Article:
Grooming Your Cesky Terrier

Cesky Terriers do require a time and financial commitment to grooming.  The coat is soft and genuinely non-shedding, but like most non-shedding breeds, the coat will mat if not cared for properly.   Keeping a Cesky in show coat requires some effort.  Many pet owners choose to minimize this by keeping the coat shorter than the standard dictates.  Be sure to consider this grooming commitment before adding a Cesky to your family, as professional grooming is a regular expense and even at-home grooming requires time and an investment in supplies and equipment. 

The adult Cesky Terrier should be brushed and combed out at least once a week.  Combing is important, as brushing with a slicker brush alone does not remove tangles close to the skin.

Regular brushing  and combing  is even more important for puppies, as puppy coats tend to mat more than adult coats.   It is recommended that you comb puppies daily, and be sure to comb the hair in both directions with a fine enough comb to remove the smaller mats.   Keeping up with the coat will make grooming a much more pleasant experience for you and the puppy.  Combing a puppy daily takes about 5 minutes and is well worth it!  You will find that once the adult coat comes in, matting is much less frequent.

 If mats do develop, you can remove them carefully using the edge of the comb.  DO NOT bathe a matted dog, as it will make the mats harder to remove.  You may use some conditioner on the mats if they are severe, to help comb them out.  Watch the armpits for mats as the rubbing when the dog moves may cause mats to develop.  Also check between the pads and keep the hair trimmed to avoid mats here that can be difficult to remove.  Wet weather can also cause matting.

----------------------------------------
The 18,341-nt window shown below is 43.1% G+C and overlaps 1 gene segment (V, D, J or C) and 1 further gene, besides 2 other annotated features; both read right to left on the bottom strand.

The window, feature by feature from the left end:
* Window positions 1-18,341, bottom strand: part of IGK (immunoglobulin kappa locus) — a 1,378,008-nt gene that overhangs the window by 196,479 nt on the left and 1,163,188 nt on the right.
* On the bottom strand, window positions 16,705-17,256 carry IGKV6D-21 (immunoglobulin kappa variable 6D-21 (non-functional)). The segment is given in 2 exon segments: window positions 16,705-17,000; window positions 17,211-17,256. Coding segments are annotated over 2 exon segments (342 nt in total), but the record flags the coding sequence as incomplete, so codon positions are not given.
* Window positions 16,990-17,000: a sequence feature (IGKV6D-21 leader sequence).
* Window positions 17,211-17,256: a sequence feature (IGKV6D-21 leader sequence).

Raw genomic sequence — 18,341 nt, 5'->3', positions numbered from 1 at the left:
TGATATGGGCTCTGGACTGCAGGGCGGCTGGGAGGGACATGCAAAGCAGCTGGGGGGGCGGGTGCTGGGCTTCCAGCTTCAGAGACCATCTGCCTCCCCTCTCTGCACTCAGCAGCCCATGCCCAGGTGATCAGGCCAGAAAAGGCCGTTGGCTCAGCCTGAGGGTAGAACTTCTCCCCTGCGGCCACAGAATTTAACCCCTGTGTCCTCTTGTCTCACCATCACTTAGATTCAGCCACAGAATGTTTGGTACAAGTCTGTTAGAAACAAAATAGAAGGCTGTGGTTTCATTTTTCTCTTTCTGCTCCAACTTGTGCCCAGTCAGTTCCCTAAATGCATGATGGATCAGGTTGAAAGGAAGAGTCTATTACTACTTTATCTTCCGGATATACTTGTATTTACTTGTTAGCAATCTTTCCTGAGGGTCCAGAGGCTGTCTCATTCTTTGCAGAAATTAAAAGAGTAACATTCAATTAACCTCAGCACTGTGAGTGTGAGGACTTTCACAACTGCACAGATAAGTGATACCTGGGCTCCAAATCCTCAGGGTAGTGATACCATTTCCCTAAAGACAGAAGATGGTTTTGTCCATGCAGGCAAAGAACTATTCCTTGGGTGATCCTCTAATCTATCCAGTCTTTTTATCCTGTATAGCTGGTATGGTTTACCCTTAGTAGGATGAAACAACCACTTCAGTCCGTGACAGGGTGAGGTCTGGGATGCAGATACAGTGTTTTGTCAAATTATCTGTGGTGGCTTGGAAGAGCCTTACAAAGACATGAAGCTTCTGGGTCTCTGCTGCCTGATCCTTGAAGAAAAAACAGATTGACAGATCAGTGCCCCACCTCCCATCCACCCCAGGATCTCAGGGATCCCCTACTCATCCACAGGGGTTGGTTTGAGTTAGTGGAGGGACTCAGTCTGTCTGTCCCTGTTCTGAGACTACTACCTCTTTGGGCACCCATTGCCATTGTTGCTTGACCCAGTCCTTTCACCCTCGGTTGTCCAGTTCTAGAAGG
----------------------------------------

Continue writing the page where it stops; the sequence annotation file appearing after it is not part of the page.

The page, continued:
The Cesky is trimmed with electric clippers, even for showing.  They are not hand-stripped like many terrier breeds.  Clipping should be done about every 6-10 weeks depending on your dog’s coat and the climate where you live. 

Many people learn to groom their own dogs, but you may choose to use a professional groomer.  Many groomers are not familiar with the breed, so you may want to bring some pictures they can use as a guideline.  If you plan to groom yourself, you may want to purchase a handbook with grooming chart available from the ACTC.  It contains detailed grooming instructions, including a diagram and suggested equipment for grooming yourself.  In the long run, it is less expensive to groom yourself, but it does require an upfront investment in clippers, shears, etc. and it takes some time and effort.  If it is something you enjoy, it can be very rewarding and a lot of fun.  If not, it is probably best left to a professional.

Bathing can be done prior to clipping the dog (about every 6-8 weeks).  If the dog gets particularly dirty in between, you may need to bathe more often.  Avoid bathing too often, as this can dry out the skin and coat. 

In cold climates, blow dry after bathing.  In warm climates, you may wish to let the dog air dry as this is easier on the coat and skin. 

Use a good dog shampoo (because of the hair covering the eyes, tearless shampoo is best for the face) and follow with a dog conditioner to keep the coat healthy and make it easier to comb out.  Be sure to rinse the dog well with warm water after shampooing and conditioning.  Some glycerin ointment in the eyes prior to bathing can help avoid eye irritation.  This can be obtained from your vet, a pet supply store or catalog. 

If you plan to use a professional groomer, you will still need some grooming essentials including:

  • Dog nail clippers  (clip nails at least once a month)
  • Wire slicker brush (not too big and relatively soft)
  • Metal comb
  • Dog toothpaste and toothbrush
  • Styptic powder (QwikStop or other) to stop bleeding in case you cut a nail too close
  • Small hair scissor to trim between pads and tidy up between groomings

If you plan to groom yourself, you will need all of the above, plus some additional supplies:

  • Electric clippers with 7F and 10 blades (for show grooming, you will also need a 5F)
  • Oil or Cool Lube for clippers
  • 40+ tooth thinning shear
  • Straight Shear
  • Ear powder for pulling hair from the ear canal (start this after 4 months of age)
  • A grooming table or other secure and accessible place to groom
  • Dog shampoo and conditioner

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